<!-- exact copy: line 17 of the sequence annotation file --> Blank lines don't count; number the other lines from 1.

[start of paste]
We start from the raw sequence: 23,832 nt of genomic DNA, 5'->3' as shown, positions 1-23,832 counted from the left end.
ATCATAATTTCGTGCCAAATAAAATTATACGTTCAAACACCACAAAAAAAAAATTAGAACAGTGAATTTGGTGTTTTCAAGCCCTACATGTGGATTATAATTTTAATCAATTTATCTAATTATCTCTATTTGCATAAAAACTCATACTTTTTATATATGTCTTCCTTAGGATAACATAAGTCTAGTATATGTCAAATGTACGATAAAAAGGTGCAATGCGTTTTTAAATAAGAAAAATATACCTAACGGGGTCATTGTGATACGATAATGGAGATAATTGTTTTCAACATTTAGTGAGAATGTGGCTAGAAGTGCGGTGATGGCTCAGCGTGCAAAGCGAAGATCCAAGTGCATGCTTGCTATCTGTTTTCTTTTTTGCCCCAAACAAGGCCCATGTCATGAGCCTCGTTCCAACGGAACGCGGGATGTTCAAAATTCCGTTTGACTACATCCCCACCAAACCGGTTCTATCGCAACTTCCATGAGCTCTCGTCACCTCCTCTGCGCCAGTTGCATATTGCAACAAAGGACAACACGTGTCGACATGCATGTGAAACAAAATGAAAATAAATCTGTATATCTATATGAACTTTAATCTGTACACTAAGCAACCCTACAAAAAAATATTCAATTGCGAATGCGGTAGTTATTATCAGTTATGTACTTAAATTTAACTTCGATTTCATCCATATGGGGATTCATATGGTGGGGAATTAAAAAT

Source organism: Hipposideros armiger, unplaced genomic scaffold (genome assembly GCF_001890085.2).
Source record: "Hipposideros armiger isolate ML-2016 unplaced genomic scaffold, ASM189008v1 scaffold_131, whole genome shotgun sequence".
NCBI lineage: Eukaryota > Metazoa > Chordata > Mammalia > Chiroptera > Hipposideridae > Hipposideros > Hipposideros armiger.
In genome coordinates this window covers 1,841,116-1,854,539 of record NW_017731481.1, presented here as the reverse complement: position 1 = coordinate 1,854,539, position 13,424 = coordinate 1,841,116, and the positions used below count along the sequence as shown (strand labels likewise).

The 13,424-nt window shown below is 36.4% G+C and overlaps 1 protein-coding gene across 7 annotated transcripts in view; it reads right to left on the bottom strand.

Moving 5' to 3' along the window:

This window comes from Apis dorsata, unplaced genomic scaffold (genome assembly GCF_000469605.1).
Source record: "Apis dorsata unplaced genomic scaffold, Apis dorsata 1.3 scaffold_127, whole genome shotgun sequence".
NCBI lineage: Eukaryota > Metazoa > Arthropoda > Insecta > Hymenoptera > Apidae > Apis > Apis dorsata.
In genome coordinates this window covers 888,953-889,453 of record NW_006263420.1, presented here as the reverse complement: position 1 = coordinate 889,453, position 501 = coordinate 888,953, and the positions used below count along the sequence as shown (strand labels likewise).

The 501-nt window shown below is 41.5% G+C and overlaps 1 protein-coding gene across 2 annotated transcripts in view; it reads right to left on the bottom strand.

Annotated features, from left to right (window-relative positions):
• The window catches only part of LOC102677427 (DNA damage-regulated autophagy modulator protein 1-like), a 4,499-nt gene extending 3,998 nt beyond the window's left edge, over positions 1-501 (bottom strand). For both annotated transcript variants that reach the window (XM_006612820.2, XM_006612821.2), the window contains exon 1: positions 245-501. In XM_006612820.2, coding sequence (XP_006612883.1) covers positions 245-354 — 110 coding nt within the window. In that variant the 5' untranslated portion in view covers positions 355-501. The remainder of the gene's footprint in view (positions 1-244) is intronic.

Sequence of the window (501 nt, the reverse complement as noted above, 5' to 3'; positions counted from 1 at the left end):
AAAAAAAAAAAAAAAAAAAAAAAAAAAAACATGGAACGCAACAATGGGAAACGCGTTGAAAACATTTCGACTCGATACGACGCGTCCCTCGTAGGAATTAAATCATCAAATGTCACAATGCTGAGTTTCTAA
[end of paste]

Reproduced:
AAAAAAAAAAAAAAAAAAAAAAAAAAAAACATGGAACGCAACAATGGGAAACGCGTTGAAAACATTTCGACTCGATACGACGCGTCCCTCGTAGGAATTAAATCATCAAATGTCACAATGCTGAGTTTCTAA